Category Archives: Music
Ask any of my close friends what my favorite genre of music is. Seriously, ask anyone. If they don’t say jazz, please tell me. I will promptly cut all ties with that person and move on with my life as a happier individual, having removed one more false friendship.
When I say this, I am kidding of course. I would also accept J-Pop and progressive rock.
As an avid listener of jazz and watcher of anime, I am always excited to stumble across an avenue where I can mix both of these interests. Most recently, this avenue came in the form of Western jazz group, Rasmus Faber. As few and far between as anime jazz groups are these days, they are still popular enough (and becoming more so) so as to not come as an enormous surprise. However, when listening to Rasmus Faber’s “Platina Jazz ~Anime Standards Vol.3~”, I was amazed to find a third passion of mine enflamed: theology.
I have often contended that Miyazaki’s Nausicaä of the Valley of the Wind (「風の谷のナウシカ」) provides one of anime’s greatest examples of Jesus Christ as portrayed in holistic Christianity. However, before I spoil the rest of the article for you, valued readers, I would like to show you what exactly mixed theology, jazz, and anime (Nausicaä of the Valley of the Wind).
Below I have included a video to a live performance of “Nausicaä of the Valley of the Wind (from “Nausicaä of the Valley of the Wind”)” from “Platina Jazz ~Anime Standards Vol.3~” as well as my own transcription of the lyrics. Take a listen (and a read!).
More and more effort and money seems to be put toward anime openings (OP) these days, but more than ever it’s striking when an opening strikes such a chord that viewers will watch it each week instead of skipping. For the winter 2015 season, the Death Parade OP foots the bill – frankly, it’s probably better than the series deserves!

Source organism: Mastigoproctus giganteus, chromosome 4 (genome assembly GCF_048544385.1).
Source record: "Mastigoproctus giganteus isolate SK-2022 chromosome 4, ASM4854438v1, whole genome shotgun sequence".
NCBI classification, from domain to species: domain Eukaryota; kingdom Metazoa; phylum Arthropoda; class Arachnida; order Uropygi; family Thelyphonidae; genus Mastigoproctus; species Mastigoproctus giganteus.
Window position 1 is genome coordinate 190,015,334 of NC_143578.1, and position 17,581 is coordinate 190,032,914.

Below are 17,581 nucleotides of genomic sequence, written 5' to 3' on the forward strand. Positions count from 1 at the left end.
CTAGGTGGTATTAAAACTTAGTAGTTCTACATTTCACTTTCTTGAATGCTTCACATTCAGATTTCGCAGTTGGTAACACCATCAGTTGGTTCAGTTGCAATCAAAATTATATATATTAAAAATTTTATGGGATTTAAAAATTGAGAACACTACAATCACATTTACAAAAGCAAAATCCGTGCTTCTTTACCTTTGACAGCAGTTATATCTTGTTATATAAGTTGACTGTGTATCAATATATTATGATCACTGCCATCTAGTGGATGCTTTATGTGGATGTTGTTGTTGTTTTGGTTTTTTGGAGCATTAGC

Below are our picks for all-time favorite anime openings. This week, we’re joined by The Cajun Samurai, who’ll give his list as well. By the way, I recommend that you go to his site to see his extended explanation regarding his selections.
And as always, we welcome your thoughts – what are your favorite anime openings?
Cajun Samurai’s Picks
- Psalms of Planets Eureka Seven (“Sakura (Cherry Blossoms)”)
- Toradora (“Pre-Parade”)
- Attack on Titan (“Guren no Yumiya”)
- Space Brothers (“Feel So Moon”)
- Nichijou (“Hyadain no Jojo Yujo”)
Tangles-san is evil. Yup. He’s brimming with evil. Yeah, I know he might look like a nice guy and sound like a nice guy, but really he’s not. Wanna know why? He asked me to pick five of my favorite anime openers and then rank them. You might as well ask me to take apart my Jeep Cherokee and put it back together…BLINDFOLDED. Picking five great songs is bad enough, but RANKING them!? Good grief. But, thankfully, I was able to pull it off, and my number one pick was pretty much a no-brainer; not only does it combine a classic hymn with J-Pop, it’s also the one anime song that my mom listens to while driving in her car. My mother is over sixty years old. Let that sink in. Anyway, those are my picks. Have a great day. I’m the Cajun Samurai, strolling inexorably down the bayous of life.